November 27, 2007
Sorry folks. My plans for various posts have come to naught as life takes its toll. Things should settle down quite a bit after my phone interview next Monday — unless, of course, that leads to an on campus interview. If so, all bets are off.
Occasional posting will resume eventually.
November 5, 2007
We’ve now reached the highwater mark for visitors to this site twice in three days: four! Four distinct IP addresses have made their way here on two separate days, and as many as twelve human beings may have seen this website. Yet as one of these visitors noted: no comments. Not even a “This website sucks,” nor a “Your monkey’s kung fu is weak.” This is not keeping with the radically democratic ethos of the internet age.
So c’mon folks: pony up the verbiage. Your courage shall be justly rewarded. Conversely, your reticence will be ruthlessly punished by “chain letter normativity.” You will most likely get sued by a “Maori lawyer” and attacked by a vervet monkey, possibly simultaneously. Trust me, this is not fun.
November 5, 2007
I think we all know that the best part of writing an article is contemplating the title. Some favorites from over the years:
- The late, great Joseph Yeh’s idea for a paper on Heidegger: “We Are Stuck.” Best of all, the paper itself would be only the title, with each word footnoted. The footnotes for “We” and “Stuck” would be about 10 pages each. The footnote for “Are” would simply say, “Cf. Being and Time.”
- I can’t remember if it was Robert Shields, I, or the combination that came up with writing the same paper about personal identity over time twice, once for a stereotypically continental audience, the other time for an equally cartoonishly analytic readership. I can’t remember the continental title precisely (something like “Liminal(who[a])man: Face/Space/Place o’ the Other”), but the analytic title was to be “I @ T2”.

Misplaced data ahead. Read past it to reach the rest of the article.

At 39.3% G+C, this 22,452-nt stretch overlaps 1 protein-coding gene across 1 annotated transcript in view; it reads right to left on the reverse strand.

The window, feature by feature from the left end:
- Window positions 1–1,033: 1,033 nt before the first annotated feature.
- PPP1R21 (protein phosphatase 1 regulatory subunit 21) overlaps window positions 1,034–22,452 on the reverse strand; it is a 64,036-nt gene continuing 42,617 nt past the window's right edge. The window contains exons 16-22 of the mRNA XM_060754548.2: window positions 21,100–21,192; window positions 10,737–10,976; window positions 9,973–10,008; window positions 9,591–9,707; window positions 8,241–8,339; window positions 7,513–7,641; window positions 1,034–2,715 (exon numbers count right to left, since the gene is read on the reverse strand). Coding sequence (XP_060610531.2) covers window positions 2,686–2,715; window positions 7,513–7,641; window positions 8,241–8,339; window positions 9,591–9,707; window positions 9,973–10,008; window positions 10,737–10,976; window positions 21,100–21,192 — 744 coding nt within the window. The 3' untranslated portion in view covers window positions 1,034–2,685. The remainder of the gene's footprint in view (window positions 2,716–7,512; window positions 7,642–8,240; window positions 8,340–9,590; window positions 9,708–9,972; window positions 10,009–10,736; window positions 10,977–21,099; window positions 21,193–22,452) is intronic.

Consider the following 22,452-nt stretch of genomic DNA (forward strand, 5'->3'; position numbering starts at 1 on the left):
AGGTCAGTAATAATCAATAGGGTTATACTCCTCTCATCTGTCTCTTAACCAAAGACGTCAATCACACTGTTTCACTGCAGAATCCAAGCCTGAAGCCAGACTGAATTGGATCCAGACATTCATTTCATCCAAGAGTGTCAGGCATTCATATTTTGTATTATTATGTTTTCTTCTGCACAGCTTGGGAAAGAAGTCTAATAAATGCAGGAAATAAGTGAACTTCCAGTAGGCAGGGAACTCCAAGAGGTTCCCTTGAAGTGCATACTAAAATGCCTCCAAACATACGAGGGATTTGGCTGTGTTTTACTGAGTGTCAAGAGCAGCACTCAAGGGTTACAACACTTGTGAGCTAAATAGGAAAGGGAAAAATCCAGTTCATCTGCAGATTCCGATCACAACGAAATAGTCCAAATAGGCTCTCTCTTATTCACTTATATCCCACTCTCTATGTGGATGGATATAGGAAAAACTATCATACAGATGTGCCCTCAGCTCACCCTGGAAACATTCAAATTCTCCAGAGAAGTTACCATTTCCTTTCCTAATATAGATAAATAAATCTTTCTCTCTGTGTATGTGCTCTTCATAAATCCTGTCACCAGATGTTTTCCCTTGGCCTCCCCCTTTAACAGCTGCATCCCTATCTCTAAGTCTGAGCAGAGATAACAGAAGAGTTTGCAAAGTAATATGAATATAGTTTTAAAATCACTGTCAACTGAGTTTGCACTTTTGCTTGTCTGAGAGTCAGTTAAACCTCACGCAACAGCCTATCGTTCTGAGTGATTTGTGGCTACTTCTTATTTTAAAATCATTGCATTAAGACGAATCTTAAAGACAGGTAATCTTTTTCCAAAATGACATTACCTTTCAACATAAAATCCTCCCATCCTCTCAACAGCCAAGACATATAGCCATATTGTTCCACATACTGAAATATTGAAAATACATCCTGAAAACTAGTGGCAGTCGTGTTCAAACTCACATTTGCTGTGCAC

- Now it looks like the project I’m batting about here will need to be titled something like “Normativity, Explanation, and the Ends of the Social Sciences,” but I remain committed to someday writing a paper titled either “Turner-Proof Practices” or, better, “How to Turner-Proof Your Practices”.
So yesterday Greig Mulberry and I were talking all of this out, and realized again that our projects seem to be leading very slowly but inexhorably to an apologia for some sort of neo-Hegelianism, but without the determinism. A couple of quips from Greig later and our destiny was clear:
“Hegel: Now with Finitude!”
Followed, of course, by:
“Extreme Hegel: Now with Even More Finitude!!”
The universe, and the market, demand it.
November 5, 2007
Here’s another way to frame this debate: the normativists (Rouse, Risjord, and Steuber) think that normativity plays some role in the generation of human behavior, and the naturalists (Turner, Henderson, and Roth) reject all such proposals as invoking the “supernatural.”
For the sake of argument, accept the naturalists’ view, but distinguish the what, how, and why of action, and note that their causal explanations can only really get at the how. But social sciences and social theory have to be concerned with the what and the why of action as well. In many cases, “how” is the least interesting aspect of human behavior.